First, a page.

Garden
Funarte Contemporary Art Award 2010

Art, Culture and Society: Territories of exploration and integration between the Self and the Other

Erica Kaminishi’s exhibition “Garden” deals, among other subjects, with the relations between Art, Culture and Society, which should not be underestimated, even if Gadamer’s hermeneutics are to be taken as the basic orientation for artistic creation. That is, Art should be regarded as a means of expression of emotions and creation of subjective world views, while accepting influences from contemporary technologies and ways of thinking–since we are both social and cultural beings.

The cultural differences between East and West are a recurring theme in Erica’s artistic world view. Because she is both a Nikkei and a Brazilian, she questions her own cultural identity, which is in constant clash with the notion of territoriality. Until which point can we say that a Brazilian of Japanese origin is regarded as a true Brazilian, even in Brazil? In Japan, issues of race and identity depend, among other aspects, on where one is born, creating a situation in which Brazilian Nikkei are seen as foreigners in the land of their grandparents–a situation felt by Erica herself in her own skinpoetry. She thinks that, due to the process of formation and miscegenation of the Brazilian people, we cannot say that nowadays this is a pertinent issue in Brazil. In fact, it ends up turning into a side question–since we leave Oswald de Andrade’s anthropophagic criticism in its historical context.

This reflection on the cultural identity is expressed in the concept of this “Garden”, a territorial space culturally built and recreated under this cultural issue between Japan and the World, or between Me and the Other. In the context of this exhibition, the Other is the viewer, foreign to the artistic process, invited to express themselves through this artwork, in which the artist-creator, like a designer-gardener, becomes the facilitator of the viewer’s expression (just like a composer, when publishing their musical score for execution, will have their work recreated by the musician-interpreter). It’s as if, so doing, by opening her most subjective world, expressed by her artwork, Erica accepts the Other as an equal and collaborator in her creative territory. But, in the end, who does the artwork’s authorship belong to? Is it to become a collaborative work or will it keep the anonymity? Even consented, the intervention is still a scribble, cave-inscriptions of fluxes of consciousness and subjective emotional expressions.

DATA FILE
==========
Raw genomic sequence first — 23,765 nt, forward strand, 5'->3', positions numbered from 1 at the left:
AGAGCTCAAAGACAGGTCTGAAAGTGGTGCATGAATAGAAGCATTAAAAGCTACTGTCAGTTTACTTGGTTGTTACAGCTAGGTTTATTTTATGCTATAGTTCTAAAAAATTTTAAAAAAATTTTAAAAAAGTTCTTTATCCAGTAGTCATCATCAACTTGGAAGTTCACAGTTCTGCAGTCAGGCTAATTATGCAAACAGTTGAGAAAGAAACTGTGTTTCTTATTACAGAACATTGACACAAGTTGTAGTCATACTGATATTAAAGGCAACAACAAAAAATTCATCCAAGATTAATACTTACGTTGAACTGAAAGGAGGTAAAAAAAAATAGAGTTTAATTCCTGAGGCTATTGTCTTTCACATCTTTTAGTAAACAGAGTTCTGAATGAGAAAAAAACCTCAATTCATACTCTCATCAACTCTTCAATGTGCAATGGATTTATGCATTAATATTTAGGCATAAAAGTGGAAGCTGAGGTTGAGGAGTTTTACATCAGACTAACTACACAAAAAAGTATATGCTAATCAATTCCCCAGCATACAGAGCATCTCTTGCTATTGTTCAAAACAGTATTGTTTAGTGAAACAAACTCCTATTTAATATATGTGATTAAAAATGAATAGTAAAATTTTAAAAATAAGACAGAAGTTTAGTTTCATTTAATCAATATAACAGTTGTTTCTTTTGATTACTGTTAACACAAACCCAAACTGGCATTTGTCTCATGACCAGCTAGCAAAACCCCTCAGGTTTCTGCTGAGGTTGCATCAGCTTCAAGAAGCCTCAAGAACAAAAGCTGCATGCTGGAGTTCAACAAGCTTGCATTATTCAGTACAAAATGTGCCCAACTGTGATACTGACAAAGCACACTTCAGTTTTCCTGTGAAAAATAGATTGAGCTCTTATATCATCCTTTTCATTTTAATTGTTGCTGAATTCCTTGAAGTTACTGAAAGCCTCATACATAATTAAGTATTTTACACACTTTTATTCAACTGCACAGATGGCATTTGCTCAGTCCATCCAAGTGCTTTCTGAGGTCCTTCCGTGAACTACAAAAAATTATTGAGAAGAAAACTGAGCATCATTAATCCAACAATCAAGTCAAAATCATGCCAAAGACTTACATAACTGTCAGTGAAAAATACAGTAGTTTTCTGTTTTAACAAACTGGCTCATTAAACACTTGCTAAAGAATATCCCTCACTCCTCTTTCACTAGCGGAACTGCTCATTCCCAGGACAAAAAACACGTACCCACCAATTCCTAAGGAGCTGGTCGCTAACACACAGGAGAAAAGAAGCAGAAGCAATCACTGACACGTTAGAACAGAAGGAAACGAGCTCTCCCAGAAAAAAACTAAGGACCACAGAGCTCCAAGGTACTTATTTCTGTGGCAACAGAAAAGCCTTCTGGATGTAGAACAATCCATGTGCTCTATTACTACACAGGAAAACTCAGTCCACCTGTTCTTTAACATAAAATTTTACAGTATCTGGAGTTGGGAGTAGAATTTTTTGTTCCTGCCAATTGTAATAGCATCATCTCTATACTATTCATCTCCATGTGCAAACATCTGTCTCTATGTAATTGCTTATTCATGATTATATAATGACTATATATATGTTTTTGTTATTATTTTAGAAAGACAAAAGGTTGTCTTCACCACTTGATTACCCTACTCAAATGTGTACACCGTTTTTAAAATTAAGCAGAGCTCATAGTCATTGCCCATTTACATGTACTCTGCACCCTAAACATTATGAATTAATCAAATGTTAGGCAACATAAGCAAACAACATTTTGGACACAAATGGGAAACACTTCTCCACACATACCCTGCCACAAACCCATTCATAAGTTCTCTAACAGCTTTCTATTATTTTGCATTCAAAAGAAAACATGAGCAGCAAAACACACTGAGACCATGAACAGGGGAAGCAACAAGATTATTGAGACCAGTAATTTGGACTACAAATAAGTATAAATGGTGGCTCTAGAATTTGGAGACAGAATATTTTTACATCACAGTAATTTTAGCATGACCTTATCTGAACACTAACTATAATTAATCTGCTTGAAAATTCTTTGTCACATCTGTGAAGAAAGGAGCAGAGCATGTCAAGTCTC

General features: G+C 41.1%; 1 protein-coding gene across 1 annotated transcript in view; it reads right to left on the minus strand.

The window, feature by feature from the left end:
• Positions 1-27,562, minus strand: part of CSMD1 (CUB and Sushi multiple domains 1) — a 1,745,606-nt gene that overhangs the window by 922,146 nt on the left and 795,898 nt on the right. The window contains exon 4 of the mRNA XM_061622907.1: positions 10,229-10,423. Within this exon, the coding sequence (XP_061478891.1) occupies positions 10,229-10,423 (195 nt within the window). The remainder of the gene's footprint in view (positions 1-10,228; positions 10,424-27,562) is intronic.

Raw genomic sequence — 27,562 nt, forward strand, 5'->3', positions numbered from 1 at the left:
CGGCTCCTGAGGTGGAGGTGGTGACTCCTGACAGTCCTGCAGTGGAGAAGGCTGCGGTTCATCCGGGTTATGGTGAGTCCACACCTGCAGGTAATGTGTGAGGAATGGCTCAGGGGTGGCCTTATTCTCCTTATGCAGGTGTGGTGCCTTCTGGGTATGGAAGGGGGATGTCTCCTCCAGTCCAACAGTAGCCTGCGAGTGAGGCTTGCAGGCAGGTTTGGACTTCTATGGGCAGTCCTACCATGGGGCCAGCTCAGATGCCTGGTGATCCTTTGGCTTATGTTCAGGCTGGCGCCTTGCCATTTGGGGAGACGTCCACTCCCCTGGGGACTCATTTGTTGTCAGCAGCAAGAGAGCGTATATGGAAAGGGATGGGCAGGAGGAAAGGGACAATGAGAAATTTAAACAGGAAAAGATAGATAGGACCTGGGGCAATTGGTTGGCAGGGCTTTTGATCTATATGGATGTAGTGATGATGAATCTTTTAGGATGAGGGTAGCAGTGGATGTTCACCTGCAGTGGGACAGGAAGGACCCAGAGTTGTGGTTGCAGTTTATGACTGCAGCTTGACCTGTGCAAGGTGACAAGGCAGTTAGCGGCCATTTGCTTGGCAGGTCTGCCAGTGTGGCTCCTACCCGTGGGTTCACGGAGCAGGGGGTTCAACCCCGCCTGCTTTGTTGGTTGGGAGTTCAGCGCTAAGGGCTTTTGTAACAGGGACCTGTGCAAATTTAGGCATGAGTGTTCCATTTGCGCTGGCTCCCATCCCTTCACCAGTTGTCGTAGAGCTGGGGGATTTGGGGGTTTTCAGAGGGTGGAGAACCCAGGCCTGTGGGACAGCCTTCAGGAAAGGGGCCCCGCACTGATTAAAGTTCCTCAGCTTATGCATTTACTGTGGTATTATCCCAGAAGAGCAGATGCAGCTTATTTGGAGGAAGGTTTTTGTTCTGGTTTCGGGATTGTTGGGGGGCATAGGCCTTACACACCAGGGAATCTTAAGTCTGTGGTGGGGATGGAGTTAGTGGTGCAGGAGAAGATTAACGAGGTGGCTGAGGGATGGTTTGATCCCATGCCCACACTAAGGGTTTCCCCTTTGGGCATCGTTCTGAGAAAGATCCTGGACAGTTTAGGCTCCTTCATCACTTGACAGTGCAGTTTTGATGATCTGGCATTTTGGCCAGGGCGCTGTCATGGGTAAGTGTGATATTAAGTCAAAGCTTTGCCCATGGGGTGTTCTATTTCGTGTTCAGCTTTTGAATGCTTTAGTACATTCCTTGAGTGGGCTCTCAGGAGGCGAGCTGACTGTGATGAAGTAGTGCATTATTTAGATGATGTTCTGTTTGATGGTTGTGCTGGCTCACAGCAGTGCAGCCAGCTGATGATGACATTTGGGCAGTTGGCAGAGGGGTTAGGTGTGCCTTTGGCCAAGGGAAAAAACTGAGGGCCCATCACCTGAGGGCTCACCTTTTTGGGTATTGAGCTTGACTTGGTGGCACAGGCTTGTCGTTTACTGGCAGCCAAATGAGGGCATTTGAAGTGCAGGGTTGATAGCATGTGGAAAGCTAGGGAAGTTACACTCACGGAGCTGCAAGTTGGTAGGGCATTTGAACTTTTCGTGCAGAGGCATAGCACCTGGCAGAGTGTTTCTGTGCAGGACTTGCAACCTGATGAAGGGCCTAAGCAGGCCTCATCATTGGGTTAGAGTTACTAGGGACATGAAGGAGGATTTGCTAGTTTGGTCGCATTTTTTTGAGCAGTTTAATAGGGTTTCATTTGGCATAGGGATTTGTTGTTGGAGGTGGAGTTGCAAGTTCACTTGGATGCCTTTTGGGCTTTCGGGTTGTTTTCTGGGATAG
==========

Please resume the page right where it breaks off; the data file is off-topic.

Playfulness and the Senses: Spaces and Silences in the Pathways of the Garden-Simulacrum

If we look at our recent past, we will notice that Lygia Clark and Helio Oticica were pioneers in the exploration, by artistic means, of sensitivity and bodily integration between individuals and artworks, both through the manipulation of Lygia’s “Bichos” or by dancing with Helio’s “Parangolés”–a tradition continued in Erica’s “Gardens”. Such ludic, playful element, typical of Brazilian art from the 1960’s on, together with the exploration of ingenuity and humor as conceptual elements that, like the Japanese stone garden, “hide-reveal” mental landscapes not always translatable into words. Gardens of stoneflowerwords that remind us of another garden: the kindergarten and its creative freedom.